I have fallen off many times and most of the time I got back on right after. I knew if I didn’t immediately hop back on after falling I would be filled with fear the next time I rode.

I just wanted to get on and end on a good note even if that means just walking around the arena. So the next time I ride I am not as afraid as I would have had if I didn’t get right back on

I have had circumstances where I didn’t get back on right away because I had hurt myself bad enough. Most of the time the falls I’ve experienced haven’t been terrible. I just end up sore the next day with some bruises. But I’ve also had some really painful falls too.

It is really hard getting back in the saddle when you feel that fear knawing at the pit of your stomach.

I have noticed as a mom, I am a more cautious rider but I don’t feel fear like I used to. Right now it feels more like respect for what could happen. I don’t take more risks than I absolutely have to.

Establishing a leadership role and keeping it.

The partnership is about 40/60. The horse is 40 and the rider is 60. The rider is the leader. Horses like to have a leader. They feel safer when they have a leader. But if they feel like no one is leading usually the horse will take on that leadership role.

Looking at horses in herds, there is a pecking order and a leader in the herd. When a horse gets out of line in the leader’s mind or a higher level in the pecking order, that lower-level horse may be bitten, kicked, chased or given a warning.

Having to establish that you are the leader can be difficult as an equestrian especially when you are just starting out because part of being a leader in the horse-rider relationship is being able to understand and read the horse, be able to tell when the horse is starting to take over that leadership position

If you ride or handle horses you are a trainer. Maybe not a good one.

Another thing to note is that when you are riding or working with a horse, you are training that horse. Even if you are a complete beginner you are constantly teaching that horse what is okay and not okay, whether they can trust humans or not, whether they have to lead or you are competent enough to lead.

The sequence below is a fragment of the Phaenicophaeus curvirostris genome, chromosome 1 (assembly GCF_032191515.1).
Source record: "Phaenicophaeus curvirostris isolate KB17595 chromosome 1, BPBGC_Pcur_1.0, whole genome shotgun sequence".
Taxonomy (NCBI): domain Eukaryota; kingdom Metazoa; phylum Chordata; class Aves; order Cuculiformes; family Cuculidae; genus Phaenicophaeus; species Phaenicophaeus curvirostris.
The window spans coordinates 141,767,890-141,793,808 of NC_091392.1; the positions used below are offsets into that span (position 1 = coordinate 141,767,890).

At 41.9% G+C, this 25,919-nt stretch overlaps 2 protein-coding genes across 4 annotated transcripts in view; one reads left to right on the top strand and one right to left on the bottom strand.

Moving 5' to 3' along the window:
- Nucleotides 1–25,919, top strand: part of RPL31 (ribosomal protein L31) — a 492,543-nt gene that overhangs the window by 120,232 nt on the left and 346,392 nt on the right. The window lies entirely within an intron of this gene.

There are many beginner horse owners that start off with well-behaved horses and overtime the horses become misbehaved and sometimes dangerous. 

This is because horses will test their handlers and riders to see what they are allowed and not allowed to do. Usually, beginners don’t realize they are letting their horses have their way most of the time or don’t know what to do about certain behaviors that subtly start to develop.

This also happens with lesson horses. They start to learn bad habits from the beginner riders. Often they need to have regular schooling with more experienced riders so they maintain their level of training and bad habits starting to developed can be fixed.

Keeping your riding position and balance during each gait, transition, and movement

The rider’s position is something that will be forever corrected and perfected in any equestrian’s career. There is always room for improvement and when time is taken off usually you will backslide with your riding position and it can be frustrating to get back to where you were before.

As a beginner rider getting the correct position and then keeping it just at the walk and trot can be very difficult and sometimes frustrating.

Often beginner riders will have bad posture and slouch in the saddle like a sack of potatoes, with their legs too far forward and their toes pointing down.

Even when beginners have better posture, it is common that they find themselves in a chair position. Which like the name, looking from the side the rider’s position resembles as if they are sitting in a chair.

Along with the correct position the rider needs good balance in the saddle. Your balance helps to keep you on the horse, can help or hinder the horse’s movement, and can affect how your horse responds when you ask them to do something.